From noon to three PM the sky was dark. We sit in silence before the word
“My God, My God, why hast Thou forsaken Me?”
Undoubtedly, it was the moment of His greatest agony. He did not die weakly, but cried out with a loud voice, and gave up His spirit.
27:51–56 Four things happened quickly.
*The Temple curtain between the Holy Place and the Holy of Holies tore from the top down. The way into the presence of God was now open. (Heb.10:20)
*There was an earth-quake. God shook the earth.
*Tombs broke open and bodies were released. Saints long dead were seen in Jerusalem after the Resurrection. Death had released its grip.
*The Centurion (The Gentile) confessed that Jesus was the Son of God.
What happened to Jesus then?
There are numerous theories of the atonement. Only one is acceptable:
- Accident theory. A conspicuous person made the mistake of getting in the way of established powers and was caught and killed.
- Martyr theory. He died for what He believed in. He was true to His beliefs, a model of faithfulness and duty.
- Ransom theory. Christ’s death was a ransom paid to Satan to free the captives from his kingdom (taught by the early Church).
- Moral theory. Jesus was a moral example. He took on human nature and suffered in and with the sins of His creatures. The sufferings and death of Christ show us God’s love for mankind and this moves us to love Him. We are turned away from selfishness to repentance and faith. Abelard developed this in the 12th century.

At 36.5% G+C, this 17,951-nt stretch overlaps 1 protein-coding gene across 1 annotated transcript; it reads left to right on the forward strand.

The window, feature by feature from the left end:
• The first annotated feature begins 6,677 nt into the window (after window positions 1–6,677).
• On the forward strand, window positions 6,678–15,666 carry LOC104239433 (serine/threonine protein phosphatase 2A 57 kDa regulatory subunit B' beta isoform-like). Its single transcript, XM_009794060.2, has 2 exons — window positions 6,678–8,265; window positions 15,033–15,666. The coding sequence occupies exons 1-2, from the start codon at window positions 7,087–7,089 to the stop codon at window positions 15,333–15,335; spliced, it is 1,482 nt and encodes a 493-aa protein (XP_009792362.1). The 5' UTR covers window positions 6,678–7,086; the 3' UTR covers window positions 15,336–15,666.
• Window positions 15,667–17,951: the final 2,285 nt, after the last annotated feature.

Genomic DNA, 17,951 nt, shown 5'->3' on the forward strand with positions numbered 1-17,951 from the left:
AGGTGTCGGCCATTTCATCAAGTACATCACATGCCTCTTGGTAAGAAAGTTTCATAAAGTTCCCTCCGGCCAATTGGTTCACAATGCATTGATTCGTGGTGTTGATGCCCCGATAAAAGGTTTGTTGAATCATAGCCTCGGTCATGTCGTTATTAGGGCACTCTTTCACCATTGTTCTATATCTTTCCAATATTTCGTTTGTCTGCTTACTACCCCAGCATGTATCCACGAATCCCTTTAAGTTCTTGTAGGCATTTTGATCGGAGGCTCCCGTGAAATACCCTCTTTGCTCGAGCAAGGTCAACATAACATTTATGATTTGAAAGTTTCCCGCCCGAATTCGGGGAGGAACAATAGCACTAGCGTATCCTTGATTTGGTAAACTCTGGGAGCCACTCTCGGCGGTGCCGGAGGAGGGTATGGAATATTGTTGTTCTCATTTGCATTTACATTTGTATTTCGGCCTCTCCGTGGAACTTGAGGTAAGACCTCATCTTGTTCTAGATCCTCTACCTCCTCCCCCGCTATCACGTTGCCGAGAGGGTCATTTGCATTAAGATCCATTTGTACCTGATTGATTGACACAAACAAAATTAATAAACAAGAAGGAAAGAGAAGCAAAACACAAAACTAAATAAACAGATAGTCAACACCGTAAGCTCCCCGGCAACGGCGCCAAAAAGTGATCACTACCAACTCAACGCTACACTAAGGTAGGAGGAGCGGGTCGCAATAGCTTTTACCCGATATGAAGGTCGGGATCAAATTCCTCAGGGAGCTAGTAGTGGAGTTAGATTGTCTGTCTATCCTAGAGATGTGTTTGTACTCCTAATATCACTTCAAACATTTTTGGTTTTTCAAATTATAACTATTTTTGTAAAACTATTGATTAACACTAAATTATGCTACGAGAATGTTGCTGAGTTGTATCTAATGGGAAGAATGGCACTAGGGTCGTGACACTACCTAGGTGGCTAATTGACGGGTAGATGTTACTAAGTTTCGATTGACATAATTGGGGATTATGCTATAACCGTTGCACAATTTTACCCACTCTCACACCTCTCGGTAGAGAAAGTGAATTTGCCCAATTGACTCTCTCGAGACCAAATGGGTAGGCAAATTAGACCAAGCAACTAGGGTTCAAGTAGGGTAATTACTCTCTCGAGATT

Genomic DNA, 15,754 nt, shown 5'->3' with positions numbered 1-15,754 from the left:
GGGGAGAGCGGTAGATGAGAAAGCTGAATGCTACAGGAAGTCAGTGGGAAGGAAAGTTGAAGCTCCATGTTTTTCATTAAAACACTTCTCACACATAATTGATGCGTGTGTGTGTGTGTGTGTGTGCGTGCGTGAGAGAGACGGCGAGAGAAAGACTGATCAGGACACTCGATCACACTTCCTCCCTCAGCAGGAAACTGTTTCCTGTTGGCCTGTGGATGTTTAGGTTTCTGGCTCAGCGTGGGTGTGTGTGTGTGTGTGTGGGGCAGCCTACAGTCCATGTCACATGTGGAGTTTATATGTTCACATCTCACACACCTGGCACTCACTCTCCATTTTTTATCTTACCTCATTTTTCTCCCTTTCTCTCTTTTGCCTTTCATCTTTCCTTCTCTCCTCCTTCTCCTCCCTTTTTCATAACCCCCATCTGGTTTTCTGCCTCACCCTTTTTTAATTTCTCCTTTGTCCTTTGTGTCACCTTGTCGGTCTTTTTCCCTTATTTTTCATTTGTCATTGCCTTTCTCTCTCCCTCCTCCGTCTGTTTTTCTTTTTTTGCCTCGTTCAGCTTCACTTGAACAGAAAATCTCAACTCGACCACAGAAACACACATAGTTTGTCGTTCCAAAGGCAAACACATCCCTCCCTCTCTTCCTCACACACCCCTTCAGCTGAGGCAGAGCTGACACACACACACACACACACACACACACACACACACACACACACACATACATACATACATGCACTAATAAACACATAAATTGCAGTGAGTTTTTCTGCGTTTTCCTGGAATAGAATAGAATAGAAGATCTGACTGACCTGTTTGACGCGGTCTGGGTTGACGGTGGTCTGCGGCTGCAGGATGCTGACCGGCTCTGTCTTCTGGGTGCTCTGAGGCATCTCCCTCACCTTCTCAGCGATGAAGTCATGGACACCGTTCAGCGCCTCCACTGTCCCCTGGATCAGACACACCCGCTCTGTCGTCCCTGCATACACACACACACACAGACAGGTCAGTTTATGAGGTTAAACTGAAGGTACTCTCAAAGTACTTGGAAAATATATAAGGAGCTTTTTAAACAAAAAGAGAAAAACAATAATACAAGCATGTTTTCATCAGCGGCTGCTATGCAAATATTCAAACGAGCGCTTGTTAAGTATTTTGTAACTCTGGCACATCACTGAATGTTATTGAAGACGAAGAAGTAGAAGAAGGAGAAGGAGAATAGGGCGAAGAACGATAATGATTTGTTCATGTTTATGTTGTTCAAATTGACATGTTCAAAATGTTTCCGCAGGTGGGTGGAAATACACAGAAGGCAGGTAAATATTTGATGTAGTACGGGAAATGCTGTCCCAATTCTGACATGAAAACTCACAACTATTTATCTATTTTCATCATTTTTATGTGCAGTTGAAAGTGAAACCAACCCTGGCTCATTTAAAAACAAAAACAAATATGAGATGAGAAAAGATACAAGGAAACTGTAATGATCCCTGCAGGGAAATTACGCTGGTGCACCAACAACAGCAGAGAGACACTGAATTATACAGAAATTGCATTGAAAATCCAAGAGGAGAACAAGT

“So great a pledge of love having been given us, we are both moved and kindled to love God, who did such great things for us; and by this we are justified, that is, being loosed from our sins, we are made just. The death of Christ therefore justifies us, inasmuch as through it charity is stirred up in our hearts.” (Peter Lombard (1159AD) quoted in “The Cross of Christ”. J.R.W. Stott; IVP,’86; p.218)
“When I Survey the Wondrous Cross” carries this incorrect theme.
Satisfaction theory. Anselm wrote the great “Why God Man?” in the 11th century. He taught that sin is a crime against the Infinite God, and can only be satisfied by an infinite penalty. But there is no one who can pay an infinite penalty except God Himself. Yet no one ought to pay it except the humans that committed sin. Therefore one who is both truly God and truly Man is the only one who would make the payment. Jesus, who was true Man and true God gave Himself up to restore God’s offended honor. Human beings should surrender themselves to God as He did.
This theory is good as far as it goes.
VI. Penal substitution theory. Substitution of Christ for sinners’ penalty is the key.
- "All have sinned and come short of the glory of God." (Rom.3:23 KJV)
- "The wages of sin is death...." (Rom.6:23) "The soul that sins shall die." (Ezek.18:4)
- "...without the shedding of blood there is no remission of sin." (Heb.9:22)
- "...the Lord has laid on Him the iniquity of us all." (Isa.53:6)
"...whom God put forth to be propitiation by His blood, to be received by faith." (Rom.3:25)
- "Christ redeemed us from the curse of the law, having become a curse for us—for it is written ‘cursed is everyone who hangs upon a tree.’” (Gal.3:13)
- “He made Him to be sin for us who knew no sin, that we might become the righteousness of God in Him.” (IICor.5:21)
- "Since we are justified by faith we have peace with God through our Lord Jesus Christ." (Rom.5:1)
John Stott's "The Cross of Christ" cited above is highly recommended.